Dr Grumble has signed the Official Secrets Act. More than once. It doesn't actually make any difference whether you sign it or not. In one government department they don't bother. In another they do. Dr Grumble is holding back here. Even that is a secret. Almost anything can be seen as an official secret. You can see the reasons for secrecy - sometimes. But quite often it seems that secrecy is being used to protect somebody. Secrecy over MPs' expense claims could be seen as an example. The taxpayer pays. Why shouldn't the taxpayer know where his money is going?
Another form of secrecy is commercial secrecy. Data submitted for medicines licensing is an example. The results of drug trials are not always in the public domain and the licensing authority cannot release them because of commercial confidentiality. Yet for many of these drugs the taxpayer foots the bulk of the bill. So why shouldn't the taxpayer have access to the data which led to the granting of a product licence? Why shouldn't patients taking medicines have access to all the data upon which the safety and efficacy of the product was judged? They have to take the medicine. They have to suffer the adverse events. They are the ones for whom efficacy matters most. Surely they have a right to see the data? And, of course, the same goes for their doctors. This could be a condition of the licence approval. It would be unlikely to cause commercial damage.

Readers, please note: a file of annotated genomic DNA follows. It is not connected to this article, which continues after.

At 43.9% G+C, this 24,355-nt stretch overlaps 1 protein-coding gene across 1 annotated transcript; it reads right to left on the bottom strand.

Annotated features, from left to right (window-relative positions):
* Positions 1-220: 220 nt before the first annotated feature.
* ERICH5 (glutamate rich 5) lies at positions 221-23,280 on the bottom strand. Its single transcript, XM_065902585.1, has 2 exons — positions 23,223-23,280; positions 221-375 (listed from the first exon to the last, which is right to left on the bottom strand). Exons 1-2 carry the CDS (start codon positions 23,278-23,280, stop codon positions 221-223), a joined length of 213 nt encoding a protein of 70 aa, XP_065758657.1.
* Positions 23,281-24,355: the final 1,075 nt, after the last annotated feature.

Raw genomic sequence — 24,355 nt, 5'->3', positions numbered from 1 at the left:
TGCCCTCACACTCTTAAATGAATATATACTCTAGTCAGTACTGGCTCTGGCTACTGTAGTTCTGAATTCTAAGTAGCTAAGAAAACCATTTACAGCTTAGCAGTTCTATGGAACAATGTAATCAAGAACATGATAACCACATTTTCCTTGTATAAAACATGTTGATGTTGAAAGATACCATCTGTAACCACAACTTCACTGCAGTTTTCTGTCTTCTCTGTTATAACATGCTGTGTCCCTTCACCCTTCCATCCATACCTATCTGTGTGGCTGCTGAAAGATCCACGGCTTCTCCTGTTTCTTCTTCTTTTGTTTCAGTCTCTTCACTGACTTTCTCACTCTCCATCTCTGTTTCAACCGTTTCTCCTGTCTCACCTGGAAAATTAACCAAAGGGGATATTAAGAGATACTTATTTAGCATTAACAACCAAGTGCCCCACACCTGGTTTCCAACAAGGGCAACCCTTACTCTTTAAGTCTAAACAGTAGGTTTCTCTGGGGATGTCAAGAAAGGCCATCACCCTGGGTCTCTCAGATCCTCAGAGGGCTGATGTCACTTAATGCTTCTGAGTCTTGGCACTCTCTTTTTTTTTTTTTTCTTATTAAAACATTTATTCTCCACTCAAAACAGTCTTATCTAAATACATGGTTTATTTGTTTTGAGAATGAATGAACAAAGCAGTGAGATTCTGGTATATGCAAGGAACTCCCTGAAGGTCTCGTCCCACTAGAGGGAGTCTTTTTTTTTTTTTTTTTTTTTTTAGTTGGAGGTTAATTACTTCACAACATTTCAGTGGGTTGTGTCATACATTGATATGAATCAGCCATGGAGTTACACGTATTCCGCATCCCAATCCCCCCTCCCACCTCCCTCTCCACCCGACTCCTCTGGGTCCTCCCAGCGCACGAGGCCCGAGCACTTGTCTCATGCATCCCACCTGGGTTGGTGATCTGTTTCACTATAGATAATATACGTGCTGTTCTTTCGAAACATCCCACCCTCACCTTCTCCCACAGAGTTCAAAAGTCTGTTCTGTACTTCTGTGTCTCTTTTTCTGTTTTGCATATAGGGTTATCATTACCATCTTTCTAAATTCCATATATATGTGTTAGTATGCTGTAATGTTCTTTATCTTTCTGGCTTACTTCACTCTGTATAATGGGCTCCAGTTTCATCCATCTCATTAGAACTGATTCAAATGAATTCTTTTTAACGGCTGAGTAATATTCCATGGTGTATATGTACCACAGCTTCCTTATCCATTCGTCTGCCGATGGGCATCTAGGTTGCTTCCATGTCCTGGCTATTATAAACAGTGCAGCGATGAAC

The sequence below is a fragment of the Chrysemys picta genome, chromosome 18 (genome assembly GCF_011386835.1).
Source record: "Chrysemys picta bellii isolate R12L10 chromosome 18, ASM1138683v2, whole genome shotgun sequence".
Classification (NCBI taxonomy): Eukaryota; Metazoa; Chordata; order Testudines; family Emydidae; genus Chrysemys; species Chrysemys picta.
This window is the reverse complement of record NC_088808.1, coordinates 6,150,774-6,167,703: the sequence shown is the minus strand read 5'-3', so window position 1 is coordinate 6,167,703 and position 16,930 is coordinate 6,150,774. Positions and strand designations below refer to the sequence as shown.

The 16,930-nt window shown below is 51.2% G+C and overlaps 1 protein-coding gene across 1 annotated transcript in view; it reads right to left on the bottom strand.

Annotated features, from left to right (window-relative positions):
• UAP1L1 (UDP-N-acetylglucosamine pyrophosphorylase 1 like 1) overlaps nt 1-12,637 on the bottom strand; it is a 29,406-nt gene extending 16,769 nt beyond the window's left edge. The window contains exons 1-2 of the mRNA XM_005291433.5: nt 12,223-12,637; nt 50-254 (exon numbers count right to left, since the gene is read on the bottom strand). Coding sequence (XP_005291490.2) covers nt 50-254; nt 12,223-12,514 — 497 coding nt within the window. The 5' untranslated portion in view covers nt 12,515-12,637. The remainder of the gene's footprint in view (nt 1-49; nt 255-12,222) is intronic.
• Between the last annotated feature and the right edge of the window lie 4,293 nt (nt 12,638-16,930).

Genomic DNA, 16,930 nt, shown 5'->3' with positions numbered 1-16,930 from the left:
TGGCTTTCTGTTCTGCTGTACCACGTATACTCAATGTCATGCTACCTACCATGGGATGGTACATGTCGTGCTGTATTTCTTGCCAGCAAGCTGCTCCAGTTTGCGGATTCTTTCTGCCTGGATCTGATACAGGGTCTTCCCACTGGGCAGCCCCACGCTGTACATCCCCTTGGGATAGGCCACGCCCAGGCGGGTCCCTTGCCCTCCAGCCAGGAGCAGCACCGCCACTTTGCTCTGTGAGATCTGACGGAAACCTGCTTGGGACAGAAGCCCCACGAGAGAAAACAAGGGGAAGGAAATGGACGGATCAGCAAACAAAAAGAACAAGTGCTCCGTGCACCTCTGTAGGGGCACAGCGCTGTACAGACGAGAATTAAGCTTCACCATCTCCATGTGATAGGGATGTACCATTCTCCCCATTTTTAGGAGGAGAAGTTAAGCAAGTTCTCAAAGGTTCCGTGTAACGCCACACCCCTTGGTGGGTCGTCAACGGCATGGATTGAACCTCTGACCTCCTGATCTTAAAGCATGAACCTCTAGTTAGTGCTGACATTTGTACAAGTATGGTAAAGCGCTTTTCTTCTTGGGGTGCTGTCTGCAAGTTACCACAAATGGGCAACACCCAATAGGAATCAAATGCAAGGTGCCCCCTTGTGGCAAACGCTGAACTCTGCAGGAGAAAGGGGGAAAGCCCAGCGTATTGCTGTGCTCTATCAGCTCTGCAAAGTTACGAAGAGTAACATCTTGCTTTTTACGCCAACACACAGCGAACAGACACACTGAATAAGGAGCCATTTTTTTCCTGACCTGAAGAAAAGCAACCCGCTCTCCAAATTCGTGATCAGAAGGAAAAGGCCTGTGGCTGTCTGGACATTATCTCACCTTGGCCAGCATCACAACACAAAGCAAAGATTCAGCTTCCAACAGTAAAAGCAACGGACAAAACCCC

But what has really goaded Grumble into this tirade on secrecy? It wasn't the MPs' expenses. It wasn't even the drug licensing issue. It was frustration that we do not know how much the parts of the NHS that have been privatised are costing. Except that is for one ISTC. You can read about that in an article written by Allyson Pollock.
It's long article. Here's a key bullet point:
- The Scottish Regional Treatment Centre treated only 32% of annual contract referrals in the first 13 months of operation at 18% of the annual contract value. If the same patterns apply in England, up to £927m of the £1.5bn may have been paid to ISTCs for patients who did not receive treatment under the wave one ISTC contracts.
Allyson tells it as it is. She can't be much loved in some quarters. She will never be Dame Allyson. Probably she doesn't want to be a dame.
She must have difficulty getting funded - except, that is, for one-way trips to Outer Mongolia.